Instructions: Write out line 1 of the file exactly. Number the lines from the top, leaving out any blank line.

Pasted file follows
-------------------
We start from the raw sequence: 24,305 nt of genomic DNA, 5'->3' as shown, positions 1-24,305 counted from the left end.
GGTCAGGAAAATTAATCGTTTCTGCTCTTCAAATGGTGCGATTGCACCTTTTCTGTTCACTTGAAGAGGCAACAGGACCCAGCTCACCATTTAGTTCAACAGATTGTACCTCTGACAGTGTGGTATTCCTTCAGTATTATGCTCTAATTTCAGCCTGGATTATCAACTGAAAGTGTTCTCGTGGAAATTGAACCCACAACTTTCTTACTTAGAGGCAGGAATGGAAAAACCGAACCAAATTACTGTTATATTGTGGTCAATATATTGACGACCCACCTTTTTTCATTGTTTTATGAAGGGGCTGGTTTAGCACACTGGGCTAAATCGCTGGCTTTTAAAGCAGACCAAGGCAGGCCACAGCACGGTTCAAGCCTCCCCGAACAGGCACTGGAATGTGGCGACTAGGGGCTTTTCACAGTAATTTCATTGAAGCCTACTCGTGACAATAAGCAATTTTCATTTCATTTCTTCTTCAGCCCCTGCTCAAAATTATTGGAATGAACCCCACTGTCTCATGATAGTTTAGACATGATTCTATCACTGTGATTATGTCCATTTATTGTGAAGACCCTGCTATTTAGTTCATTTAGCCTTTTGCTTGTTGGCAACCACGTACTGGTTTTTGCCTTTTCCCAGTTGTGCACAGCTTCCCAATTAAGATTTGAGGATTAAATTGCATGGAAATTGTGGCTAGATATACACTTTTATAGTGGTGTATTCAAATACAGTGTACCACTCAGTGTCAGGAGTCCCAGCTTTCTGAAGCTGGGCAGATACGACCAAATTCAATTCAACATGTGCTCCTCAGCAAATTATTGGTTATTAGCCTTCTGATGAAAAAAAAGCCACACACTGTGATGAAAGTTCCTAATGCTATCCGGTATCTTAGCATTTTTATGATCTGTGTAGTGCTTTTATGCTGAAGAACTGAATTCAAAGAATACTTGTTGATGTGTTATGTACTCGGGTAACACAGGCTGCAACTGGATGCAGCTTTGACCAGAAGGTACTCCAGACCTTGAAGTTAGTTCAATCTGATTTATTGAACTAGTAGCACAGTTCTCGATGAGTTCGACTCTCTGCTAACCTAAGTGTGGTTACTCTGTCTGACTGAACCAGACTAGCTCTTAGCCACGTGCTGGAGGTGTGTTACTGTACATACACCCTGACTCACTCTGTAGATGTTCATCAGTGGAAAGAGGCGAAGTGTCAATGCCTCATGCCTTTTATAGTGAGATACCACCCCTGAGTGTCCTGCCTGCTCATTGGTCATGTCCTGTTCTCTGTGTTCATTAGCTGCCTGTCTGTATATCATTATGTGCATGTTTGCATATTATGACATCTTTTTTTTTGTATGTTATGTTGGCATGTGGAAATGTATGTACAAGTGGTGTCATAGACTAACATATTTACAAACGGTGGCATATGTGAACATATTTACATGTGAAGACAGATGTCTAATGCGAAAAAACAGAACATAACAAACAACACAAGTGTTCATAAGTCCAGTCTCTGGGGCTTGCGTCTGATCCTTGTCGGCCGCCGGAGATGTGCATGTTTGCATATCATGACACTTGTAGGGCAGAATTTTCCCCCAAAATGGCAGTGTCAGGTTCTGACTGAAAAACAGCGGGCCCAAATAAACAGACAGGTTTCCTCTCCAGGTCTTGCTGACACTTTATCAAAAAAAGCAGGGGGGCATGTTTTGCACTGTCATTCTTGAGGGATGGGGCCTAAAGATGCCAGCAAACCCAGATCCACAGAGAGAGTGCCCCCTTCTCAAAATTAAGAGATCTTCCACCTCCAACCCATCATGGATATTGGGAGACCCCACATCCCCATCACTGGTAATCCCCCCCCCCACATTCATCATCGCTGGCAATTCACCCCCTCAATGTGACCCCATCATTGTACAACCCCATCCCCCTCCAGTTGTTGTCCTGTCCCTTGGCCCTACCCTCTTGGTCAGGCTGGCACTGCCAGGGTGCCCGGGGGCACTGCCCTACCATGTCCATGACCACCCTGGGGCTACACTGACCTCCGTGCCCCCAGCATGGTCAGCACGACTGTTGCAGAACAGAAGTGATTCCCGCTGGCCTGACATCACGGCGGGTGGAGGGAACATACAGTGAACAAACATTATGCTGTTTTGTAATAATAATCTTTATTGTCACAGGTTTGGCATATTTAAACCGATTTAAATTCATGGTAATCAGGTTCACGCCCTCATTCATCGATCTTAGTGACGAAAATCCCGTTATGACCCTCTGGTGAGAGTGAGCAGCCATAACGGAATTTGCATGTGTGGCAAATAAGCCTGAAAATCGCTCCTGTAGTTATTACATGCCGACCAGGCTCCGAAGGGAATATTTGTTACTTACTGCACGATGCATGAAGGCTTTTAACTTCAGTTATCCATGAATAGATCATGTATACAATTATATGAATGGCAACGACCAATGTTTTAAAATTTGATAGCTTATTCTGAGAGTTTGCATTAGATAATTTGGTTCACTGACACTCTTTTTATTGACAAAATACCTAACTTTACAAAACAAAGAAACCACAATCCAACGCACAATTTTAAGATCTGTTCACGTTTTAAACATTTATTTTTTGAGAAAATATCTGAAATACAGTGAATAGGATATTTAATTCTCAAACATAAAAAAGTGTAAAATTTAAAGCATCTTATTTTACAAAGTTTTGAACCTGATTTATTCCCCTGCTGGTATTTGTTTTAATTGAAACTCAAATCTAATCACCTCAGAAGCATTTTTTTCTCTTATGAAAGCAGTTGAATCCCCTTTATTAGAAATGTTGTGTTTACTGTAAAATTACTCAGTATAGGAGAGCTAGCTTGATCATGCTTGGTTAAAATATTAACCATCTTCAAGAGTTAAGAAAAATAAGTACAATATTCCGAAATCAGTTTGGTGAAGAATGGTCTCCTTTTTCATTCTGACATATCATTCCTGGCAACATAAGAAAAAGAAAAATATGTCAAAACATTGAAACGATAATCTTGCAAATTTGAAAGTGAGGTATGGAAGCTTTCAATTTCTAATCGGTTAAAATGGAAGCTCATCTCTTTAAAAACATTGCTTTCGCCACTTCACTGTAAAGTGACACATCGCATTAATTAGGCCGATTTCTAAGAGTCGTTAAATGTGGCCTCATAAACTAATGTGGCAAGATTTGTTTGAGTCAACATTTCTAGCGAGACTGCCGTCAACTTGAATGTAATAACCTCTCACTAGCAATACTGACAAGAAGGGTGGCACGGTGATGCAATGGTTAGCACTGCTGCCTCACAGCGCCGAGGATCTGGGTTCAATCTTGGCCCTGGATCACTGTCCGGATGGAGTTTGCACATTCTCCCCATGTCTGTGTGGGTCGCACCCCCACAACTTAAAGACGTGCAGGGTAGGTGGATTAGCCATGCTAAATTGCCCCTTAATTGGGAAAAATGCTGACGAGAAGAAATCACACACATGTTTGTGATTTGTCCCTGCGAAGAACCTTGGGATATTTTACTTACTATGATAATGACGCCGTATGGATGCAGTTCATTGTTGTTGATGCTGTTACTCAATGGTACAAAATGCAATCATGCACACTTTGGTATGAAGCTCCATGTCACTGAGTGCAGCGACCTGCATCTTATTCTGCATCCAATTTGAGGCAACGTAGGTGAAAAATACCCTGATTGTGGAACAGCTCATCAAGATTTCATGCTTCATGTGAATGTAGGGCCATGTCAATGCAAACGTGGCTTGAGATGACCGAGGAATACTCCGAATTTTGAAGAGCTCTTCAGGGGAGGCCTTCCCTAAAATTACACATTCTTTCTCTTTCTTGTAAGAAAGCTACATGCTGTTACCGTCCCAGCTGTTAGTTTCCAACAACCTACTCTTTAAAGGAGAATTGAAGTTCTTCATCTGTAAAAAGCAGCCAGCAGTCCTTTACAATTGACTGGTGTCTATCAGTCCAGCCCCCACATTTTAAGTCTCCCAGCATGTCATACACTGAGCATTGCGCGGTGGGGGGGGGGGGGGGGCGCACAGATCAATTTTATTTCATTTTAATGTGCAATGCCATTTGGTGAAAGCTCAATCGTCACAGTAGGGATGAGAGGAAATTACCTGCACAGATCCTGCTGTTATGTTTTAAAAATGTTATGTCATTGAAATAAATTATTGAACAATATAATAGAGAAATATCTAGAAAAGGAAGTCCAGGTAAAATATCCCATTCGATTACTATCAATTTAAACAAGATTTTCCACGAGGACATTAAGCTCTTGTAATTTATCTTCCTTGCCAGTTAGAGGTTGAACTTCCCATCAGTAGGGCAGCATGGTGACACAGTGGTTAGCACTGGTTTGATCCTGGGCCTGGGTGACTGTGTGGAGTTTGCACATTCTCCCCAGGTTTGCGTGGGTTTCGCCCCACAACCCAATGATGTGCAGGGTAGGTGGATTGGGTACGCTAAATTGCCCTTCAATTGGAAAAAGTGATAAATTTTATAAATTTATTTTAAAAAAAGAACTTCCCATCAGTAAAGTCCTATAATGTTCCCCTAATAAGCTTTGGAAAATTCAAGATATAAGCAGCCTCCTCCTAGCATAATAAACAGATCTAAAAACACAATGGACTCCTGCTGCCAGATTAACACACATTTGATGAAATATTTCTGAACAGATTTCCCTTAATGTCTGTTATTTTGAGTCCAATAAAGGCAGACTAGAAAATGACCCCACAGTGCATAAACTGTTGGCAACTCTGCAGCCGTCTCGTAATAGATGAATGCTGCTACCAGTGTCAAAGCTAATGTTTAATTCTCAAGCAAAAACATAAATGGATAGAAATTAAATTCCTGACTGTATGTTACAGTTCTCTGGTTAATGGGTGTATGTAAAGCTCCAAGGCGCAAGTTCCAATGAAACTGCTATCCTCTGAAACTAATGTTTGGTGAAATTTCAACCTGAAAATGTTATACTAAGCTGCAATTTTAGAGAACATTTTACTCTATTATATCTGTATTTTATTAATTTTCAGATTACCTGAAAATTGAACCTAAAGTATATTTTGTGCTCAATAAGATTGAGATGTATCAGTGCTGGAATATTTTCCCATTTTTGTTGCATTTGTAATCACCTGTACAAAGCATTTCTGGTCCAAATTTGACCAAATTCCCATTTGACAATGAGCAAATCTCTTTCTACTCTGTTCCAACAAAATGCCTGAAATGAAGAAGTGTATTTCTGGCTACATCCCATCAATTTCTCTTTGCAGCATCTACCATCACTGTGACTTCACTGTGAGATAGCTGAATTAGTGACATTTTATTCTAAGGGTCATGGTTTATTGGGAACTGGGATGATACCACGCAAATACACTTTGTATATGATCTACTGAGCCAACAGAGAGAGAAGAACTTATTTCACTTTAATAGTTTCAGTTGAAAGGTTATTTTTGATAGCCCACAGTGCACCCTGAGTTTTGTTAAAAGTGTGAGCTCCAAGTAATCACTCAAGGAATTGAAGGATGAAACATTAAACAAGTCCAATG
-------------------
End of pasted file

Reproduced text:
We start from the raw sequence: 24,305 nt of genomic DNA, 5'->3' as shown, positions 1-24,305 counted from the left end.